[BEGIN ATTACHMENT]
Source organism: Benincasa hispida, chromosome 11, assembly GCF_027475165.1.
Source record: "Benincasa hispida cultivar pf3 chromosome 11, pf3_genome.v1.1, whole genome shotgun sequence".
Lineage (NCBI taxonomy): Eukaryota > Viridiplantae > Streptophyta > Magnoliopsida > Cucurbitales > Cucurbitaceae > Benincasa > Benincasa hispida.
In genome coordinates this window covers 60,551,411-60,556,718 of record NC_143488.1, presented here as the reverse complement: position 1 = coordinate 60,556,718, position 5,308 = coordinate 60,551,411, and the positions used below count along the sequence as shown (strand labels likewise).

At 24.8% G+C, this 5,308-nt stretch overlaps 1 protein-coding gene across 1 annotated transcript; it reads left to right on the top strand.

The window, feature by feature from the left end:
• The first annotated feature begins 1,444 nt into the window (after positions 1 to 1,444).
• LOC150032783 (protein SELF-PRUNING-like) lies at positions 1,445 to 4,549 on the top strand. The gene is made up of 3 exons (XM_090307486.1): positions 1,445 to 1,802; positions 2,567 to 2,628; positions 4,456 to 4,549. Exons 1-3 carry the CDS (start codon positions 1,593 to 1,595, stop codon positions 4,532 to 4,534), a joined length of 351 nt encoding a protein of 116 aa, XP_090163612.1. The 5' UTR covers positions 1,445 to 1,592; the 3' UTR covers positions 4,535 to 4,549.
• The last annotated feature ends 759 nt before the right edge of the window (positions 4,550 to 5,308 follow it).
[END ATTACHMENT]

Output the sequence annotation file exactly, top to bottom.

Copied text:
Source organism: Benincasa hispida, chromosome 11, assembly GCF_027475165.1.
Source record: "Benincasa hispida cultivar pf3 chromosome 11, pf3_genome.v1.1, whole genome shotgun sequence".
Lineage (NCBI taxonomy): Eukaryota > Viridiplantae > Streptophyta > Magnoliopsida > Cucurbitales > Cucurbitaceae > Benincasa > Benincasa hispida.
In genome coordinates this window covers 60,551,411-60,556,718 of record NC_143488.1, presented here as the reverse complement: position 1 = coordinate 60,556,718, position 5,308 = coordinate 60,551,411, and the positions used below count along the sequence as shown (strand labels likewise).

At 24.8% G+C, this 5,308-nt stretch overlaps 1 protein-coding gene across 1 annotated transcript; it reads left to right on the top strand.

The window, feature by feature from the left end:
• The first annotated feature begins 1,444 nt into the window (after positions 1 to 1,444).
• LOC150032783 (protein SELF-PRUNING-like) lies at positions 1,445 to 4,549 on the top strand. The gene is made up of 3 exons (XM_090307486.1): positions 1,445 to 1,802; positions 2,567 to 2,628; positions 4,456 to 4,549. Exons 1-3 carry the CDS (start codon positions 1,593 to 1,595, stop codon positions 4,532 to 4,534), a joined length of 351 nt encoding a protein of 116 aa, XP_090163612.1. The 5' UTR covers positions 1,445 to 1,592; the 3' UTR covers positions 4,535 to 4,549.
• The last annotated feature ends 759 nt before the right edge of the window (positions 4,550 to 5,308 follow it).